Moseley applied for and received grants from Neat Repeats and the Vermont Community Foundation, then got to work.
“I thought a lot about breaking things down into their simplest forms,” she said. “I wanted it to be geared toward the user. The catalog is front and center, you can apply for a library card online. And as we’ve shifted toward remote offerings because of the pandemic, the new website allows patrons to access all of our resources, like videos, audiobooks and e-books.”
Even as she worked on the website, Moseley was promoting the library’s online offerings by word of mouth.
“I went over to the Library to drop off something and I met the new librarian who asked if I’d like to come in and browse,” wrote Bristol resident Martha Gurney in a July 7 Front Porch Forum post. “I told her that I have a Kindle and rarely read an actual book anymore. Well, with a bounce in her step and a twinkle in her eye she invited me to come see all the things that can be done online.”
“Even though we’re only open by appointment right now, we’re very much open,” Moseley said.
One silver lining to the pandemic appointment system is that it’s allowed Moseley some one-on-one time to get to know people.
“It was intimidating at first to follow Nancy’s 30-year tenure, but patrons have been really warm and welcoming, and we’ve had lots of great conversations,” she said. “I was surprised by how quickly I felt well-positioned to be director. Nancy has left the library — its patrons and collections and building — well-cared-for, and we’re operating from a position of strength and possibility because of that.”
Still, it’s been challenging during the pandemic to find ways of offering services, especially to children and teens.
“It was a big pivot to go virtual with children’s programming this summer — virtual reading and storytime, a magician’s workshop,” she said. “Kids’ programming is usually about them coming in after school or taking workshops, but it’s not safe for them to come in right now.”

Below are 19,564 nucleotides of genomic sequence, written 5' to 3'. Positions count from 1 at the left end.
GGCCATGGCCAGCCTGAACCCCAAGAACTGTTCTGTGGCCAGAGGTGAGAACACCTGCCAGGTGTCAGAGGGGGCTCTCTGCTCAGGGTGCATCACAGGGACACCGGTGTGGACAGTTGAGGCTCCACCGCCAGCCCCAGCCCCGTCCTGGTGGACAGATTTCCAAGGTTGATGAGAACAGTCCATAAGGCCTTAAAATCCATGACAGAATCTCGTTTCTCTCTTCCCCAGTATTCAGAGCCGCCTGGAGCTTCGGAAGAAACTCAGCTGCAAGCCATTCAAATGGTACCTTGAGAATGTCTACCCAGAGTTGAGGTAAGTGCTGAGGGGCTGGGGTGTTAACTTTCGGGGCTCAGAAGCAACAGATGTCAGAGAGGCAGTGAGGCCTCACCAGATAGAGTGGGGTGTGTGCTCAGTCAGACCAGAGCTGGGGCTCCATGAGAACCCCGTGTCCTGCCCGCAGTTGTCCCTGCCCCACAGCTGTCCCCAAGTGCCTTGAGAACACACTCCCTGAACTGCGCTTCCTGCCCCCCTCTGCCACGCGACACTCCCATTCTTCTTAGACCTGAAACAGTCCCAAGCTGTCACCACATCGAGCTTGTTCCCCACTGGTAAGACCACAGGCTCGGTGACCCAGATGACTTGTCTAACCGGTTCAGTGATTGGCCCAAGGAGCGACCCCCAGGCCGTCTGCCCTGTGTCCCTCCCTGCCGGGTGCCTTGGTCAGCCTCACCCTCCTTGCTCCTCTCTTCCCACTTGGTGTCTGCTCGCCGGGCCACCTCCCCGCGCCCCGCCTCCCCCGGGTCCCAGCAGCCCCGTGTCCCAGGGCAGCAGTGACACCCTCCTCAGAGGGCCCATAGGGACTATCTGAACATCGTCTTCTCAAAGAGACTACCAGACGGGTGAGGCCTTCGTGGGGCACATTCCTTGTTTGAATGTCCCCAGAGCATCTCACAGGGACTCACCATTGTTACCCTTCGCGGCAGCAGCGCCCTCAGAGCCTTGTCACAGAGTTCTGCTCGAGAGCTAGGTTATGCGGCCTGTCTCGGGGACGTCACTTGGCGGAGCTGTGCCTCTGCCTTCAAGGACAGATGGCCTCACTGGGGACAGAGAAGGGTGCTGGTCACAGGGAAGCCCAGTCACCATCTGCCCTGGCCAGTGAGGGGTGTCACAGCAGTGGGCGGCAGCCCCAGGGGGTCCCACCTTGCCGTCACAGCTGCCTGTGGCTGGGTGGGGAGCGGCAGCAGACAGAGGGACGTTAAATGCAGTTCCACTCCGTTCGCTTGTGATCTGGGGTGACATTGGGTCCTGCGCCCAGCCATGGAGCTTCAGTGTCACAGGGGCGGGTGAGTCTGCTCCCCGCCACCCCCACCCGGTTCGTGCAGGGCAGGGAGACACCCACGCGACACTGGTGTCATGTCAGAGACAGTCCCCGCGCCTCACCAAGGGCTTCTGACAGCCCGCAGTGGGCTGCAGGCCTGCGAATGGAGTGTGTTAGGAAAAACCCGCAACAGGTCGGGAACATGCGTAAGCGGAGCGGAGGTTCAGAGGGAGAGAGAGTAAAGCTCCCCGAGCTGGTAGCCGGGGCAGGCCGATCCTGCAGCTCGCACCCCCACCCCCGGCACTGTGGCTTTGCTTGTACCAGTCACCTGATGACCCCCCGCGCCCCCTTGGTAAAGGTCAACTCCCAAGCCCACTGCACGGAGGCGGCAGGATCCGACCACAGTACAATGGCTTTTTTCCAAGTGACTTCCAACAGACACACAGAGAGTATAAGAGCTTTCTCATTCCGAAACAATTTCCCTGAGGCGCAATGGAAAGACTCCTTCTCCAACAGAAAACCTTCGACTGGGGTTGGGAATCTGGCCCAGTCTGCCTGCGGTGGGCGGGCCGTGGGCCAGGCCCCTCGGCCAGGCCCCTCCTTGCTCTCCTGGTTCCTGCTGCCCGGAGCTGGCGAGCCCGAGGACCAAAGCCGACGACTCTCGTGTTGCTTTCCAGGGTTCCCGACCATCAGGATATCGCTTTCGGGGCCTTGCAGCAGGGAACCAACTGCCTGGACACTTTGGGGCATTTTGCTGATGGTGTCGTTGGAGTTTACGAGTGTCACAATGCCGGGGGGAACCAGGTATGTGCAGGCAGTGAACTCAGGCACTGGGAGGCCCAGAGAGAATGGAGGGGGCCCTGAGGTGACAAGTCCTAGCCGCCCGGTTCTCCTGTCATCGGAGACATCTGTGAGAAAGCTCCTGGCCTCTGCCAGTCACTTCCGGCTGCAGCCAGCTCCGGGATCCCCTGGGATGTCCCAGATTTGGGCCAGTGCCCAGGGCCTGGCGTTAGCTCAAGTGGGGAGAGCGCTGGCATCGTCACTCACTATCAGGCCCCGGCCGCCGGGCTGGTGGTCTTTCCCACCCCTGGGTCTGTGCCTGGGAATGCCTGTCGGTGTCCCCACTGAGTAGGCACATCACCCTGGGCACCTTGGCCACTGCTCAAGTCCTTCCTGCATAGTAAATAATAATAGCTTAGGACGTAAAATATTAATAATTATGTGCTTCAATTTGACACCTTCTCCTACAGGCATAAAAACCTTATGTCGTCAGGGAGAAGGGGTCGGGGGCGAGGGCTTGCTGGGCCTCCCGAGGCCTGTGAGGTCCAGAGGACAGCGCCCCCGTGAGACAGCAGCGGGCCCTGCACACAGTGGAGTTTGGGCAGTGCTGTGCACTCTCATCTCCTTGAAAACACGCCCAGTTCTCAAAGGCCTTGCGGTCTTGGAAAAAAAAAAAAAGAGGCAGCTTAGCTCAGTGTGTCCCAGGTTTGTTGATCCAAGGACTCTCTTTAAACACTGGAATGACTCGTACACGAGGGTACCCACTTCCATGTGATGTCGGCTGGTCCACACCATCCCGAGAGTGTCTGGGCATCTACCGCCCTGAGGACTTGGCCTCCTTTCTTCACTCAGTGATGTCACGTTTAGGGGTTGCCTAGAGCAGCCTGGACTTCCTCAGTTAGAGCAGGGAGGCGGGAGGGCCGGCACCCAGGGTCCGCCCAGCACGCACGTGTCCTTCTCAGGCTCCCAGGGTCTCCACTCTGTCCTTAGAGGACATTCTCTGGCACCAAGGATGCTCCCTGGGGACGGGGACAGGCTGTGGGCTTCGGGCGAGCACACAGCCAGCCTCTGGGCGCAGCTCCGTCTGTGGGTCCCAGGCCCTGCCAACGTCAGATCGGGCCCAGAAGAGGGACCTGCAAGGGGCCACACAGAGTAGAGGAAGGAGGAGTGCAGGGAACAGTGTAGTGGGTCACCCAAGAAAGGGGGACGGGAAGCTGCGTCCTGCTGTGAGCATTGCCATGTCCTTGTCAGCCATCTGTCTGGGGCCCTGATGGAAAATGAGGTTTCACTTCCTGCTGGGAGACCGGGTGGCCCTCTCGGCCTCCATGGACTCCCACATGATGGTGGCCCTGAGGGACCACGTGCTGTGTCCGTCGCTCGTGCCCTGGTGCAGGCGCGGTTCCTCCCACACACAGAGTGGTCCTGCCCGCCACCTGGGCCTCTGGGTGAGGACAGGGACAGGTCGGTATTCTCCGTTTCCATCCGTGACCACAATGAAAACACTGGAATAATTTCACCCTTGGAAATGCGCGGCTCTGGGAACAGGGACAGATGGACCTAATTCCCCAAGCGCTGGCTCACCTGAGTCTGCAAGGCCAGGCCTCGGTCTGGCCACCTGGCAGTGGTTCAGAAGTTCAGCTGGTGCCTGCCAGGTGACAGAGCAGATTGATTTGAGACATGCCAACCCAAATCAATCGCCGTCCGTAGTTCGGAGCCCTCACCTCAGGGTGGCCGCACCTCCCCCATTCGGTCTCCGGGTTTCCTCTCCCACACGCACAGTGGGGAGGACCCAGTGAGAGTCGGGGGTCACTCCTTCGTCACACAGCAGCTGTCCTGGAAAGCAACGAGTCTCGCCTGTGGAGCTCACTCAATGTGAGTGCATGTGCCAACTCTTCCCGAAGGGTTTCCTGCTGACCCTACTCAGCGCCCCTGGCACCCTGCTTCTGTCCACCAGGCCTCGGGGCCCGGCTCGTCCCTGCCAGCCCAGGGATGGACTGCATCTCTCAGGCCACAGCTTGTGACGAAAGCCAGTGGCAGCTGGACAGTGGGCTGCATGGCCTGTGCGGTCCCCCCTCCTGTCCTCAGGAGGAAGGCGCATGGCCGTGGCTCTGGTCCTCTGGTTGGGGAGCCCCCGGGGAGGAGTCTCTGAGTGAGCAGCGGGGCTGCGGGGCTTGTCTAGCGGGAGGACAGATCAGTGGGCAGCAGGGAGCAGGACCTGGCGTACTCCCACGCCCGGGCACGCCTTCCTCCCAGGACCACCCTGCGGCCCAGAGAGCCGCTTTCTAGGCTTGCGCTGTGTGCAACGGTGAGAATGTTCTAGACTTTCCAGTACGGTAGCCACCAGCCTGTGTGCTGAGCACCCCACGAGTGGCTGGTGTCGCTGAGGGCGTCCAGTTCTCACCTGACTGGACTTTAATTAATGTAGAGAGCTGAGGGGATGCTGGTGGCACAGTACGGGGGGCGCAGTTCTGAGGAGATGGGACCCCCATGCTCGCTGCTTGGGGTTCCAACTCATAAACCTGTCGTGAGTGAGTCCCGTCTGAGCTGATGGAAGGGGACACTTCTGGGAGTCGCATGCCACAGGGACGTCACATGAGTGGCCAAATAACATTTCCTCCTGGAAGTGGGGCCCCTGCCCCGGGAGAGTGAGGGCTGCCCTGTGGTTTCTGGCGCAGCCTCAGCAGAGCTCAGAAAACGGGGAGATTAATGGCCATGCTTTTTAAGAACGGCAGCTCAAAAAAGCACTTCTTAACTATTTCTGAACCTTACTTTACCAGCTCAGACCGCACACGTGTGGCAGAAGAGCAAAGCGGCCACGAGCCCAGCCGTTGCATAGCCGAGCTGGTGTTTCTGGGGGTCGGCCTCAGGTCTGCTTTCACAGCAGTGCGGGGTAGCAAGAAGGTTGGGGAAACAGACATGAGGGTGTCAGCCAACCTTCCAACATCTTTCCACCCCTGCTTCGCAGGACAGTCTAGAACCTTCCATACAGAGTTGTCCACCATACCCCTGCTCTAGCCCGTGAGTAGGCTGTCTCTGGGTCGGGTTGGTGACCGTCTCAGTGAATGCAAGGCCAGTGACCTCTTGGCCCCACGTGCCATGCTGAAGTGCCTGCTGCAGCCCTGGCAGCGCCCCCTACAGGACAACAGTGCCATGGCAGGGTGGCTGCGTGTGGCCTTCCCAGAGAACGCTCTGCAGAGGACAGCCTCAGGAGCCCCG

Moseley is looking forward to the day when that changes, and she’s begun brainstorming new programming ideas and working with Bristol HUB Director Taylor Welch on possibilities for teens.
“My brain has been working really, really hard,” she said. “We’re constantly figuring out how to serve, how to be active in the community. It’s like a gymnastics exercise figuring out what the role of the library should be on a scale that’s longer than COVID-19.”
Moseley, 34, remembers the first book that made her cry — Katherine Paterson’s 1977 novel “The Bridge to Terabithia,” about two children and their imagined magical forest kingdom.
“I was in third grade and it was the first book I read on my own, that I had a personal experience with,” she recalled. “That story has stayed with me my entire life.”
So has her love for books.
“I’m a big reader of literary fiction,” she said, citing Hanya Yanagihara’s “A Little Life” and Jesmyn Ward’s “Salvage the Bones” as contemporary favorites.
The pandemic may have changed our world in profound ways, she said, but literature still offers what it’s always offered, a sense of someone else’s experience, which can be transformative.
“It’s a gift to be working in a place that allows such possibilities for transformation.”
Reach Christopher Ross at firstname.lastname@example.org.